13

I have a text file containing one file name in each line:

111_c4l5r120.png
123_c4l4r60.png
135_c4l4r180.png
147_c4l3r60.png
15_c4l1r120.png
...

I want to convert it in this shape:

111_c4l5r120.png 111
123_c4l4r60.png 123
135_c4l4r180.png 135
147_c4l3r60.png 147
15_c4l1r120.png 15
...

using this code:

#!/bin/bash
while IFS='' read -r line || [[  -n "$line"  ]]; do
   echo "$line" >> output.txt   
   echo "$line" | cut -d'_' -f 1 >> output.txt
done < "$1"

but, the result is:

111_c4l5r120.png 
111
123_c4l4r60.png 
123
135_c4l4r180.png 
135
147_c4l3r60.png 
147
15_c4l1r120.png 
15
...

How should I change my script to have the desire output?

17

Unless you have a specific need to use the shell for this, terdon's answer provides better alternatives.

Since you're using bash (as indicated in the script's shebang), you can use the -n option to echo:

echo -n "${line} " >> output.txt
echo "$line" | cut -d'_' -f 1 >> output.txt

Or you can use shell features to process the line without using cut:

echo "${line} ${line%%_*}" >> output.txt

(replacing both echo lines).

Alternatively, printf would do the trick too, works in any POSIX shell, and is generally better (see Why is printf better than echo? for details):

printf "%s " "${line}" >> output.txt
echo "$line" | cut -d'_' -f 1 >> output.txt

or

printf "%s %s\n" "${line}" "${line%%_*}" >> output.txt

(Strictly speaking, in plain /bin/sh, echo -n isn't portable. Since you're explicitly using bash it's OK here.)

  • Comments are not for extended discussion; this conversation has been moved to chat. – terdon Jun 2 '16 at 13:24
23

Don't do this sort of thing in the shell! It is far more complex than necessary, prone to errors and far, far, slower. There are many tools designed for such text manipulation. For example, in sed (here assuming recent GNU or BSD implementations for -E):

$ sed -E 's/([^_]*).*/& \1/' file
111_c4l5r120.png 111
123_c4l4r60.png 123
135_c4l4r180.png 135
147_c4l3r60.png 147
15_c4l1r120.png 15

Or, for any sed:

$ sed 's/\([^_]*\).*/& \1/' file
111_c4l5r120.png 111
123_c4l4r60.png 123
135_c4l4r180.png 135
147_c4l3r60.png 147
15_c4l1r120.png 15

Perl:

$ perl -pe 's/(.+?)_.*/$& $1/' file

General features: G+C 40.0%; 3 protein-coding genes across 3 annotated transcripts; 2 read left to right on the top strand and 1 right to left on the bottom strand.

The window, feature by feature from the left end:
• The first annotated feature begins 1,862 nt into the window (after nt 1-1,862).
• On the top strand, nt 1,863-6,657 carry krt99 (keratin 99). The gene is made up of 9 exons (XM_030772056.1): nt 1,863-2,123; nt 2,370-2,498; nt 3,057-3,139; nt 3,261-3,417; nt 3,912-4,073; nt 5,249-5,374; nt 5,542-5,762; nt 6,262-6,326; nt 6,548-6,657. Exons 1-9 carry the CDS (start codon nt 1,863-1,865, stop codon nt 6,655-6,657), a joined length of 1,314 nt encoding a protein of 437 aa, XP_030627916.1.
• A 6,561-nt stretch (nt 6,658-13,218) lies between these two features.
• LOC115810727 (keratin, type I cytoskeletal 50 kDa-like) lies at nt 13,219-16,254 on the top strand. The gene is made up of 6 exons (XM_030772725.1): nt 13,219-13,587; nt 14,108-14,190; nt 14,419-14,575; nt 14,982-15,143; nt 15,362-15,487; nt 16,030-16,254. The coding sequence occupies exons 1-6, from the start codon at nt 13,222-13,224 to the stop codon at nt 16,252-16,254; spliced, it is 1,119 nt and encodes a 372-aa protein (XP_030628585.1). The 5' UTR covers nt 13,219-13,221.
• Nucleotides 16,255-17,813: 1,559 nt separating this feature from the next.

111_c4l5r120.png 111
123_c4l4r60.png 123
135_c4l4r180.png 135
147_c4l3r60.png 147
15_c4l1r120.png 15

awk:

$ awk -F_ '{print $0,$1}' file
111_c4l5r120.png 111
123_c4l4r60.png 123
135_c4l4r180.png 135
147_c4l3r60.png 147
15_c4l1r120.png 15
  • 1
    External utilities are not much better, though. – EKons Jun 1 '16 at 12:26
  • 6
    @ΈρικΚωνσταντόπουλος yes they are. Several orders of magnitude faster, actually. The shell is just not very good at this sort of thing. A shell's main job is launching external utilities, after all. Compare the time taken by the OP's approach to that taken by any of the solutions here. Shell loops are very, very slow. If you need more convincing, read this. – terdon Jun 1 '16 at 13:17
  • In terms of portability, nope. In terms of speed, yes. Also, is @StéphaneChazelas your alias? – EKons Jun 1 '16 at 13:21
  • 4
    @ΈρικΚωνσταντόπουλος Θα 'θελα :) No, he just happens to have written 2 great answers that were relevant to the two comment threads. As for portability, with the (minor) exception of the perl approach which will only work on something like ~90% of *nix machines, all three solutions are portable and shell agnostic. Or, OK, you could always make the sed one into sed 's/\([^_]*\).*/& \1/' file for extra portability. Point is, you can count on awk and sed being there more than you can count on pretty much anything else. – terdon Jun 1 '16 at 13:24
2

Here you are:

#!/bin/bash

while IFS='' read -r line || [[  -n "$line"  ]]; do
   echo "$line" `echo "$line" | cut -d'_' -f 1` >> output.txt
#   echo "$line" | cut -d'_' -f 1 >> output.txt
done < "$1"

Output:

$ rm -rf output.txt
$ ./test.sh 1.1; cat output.txt
111_c4l5r120.png 111
123_c4l4r60.png 123
135_c4l4r180.png 135
147_c4l3r60.png 147
15_c4l1r120.png 15

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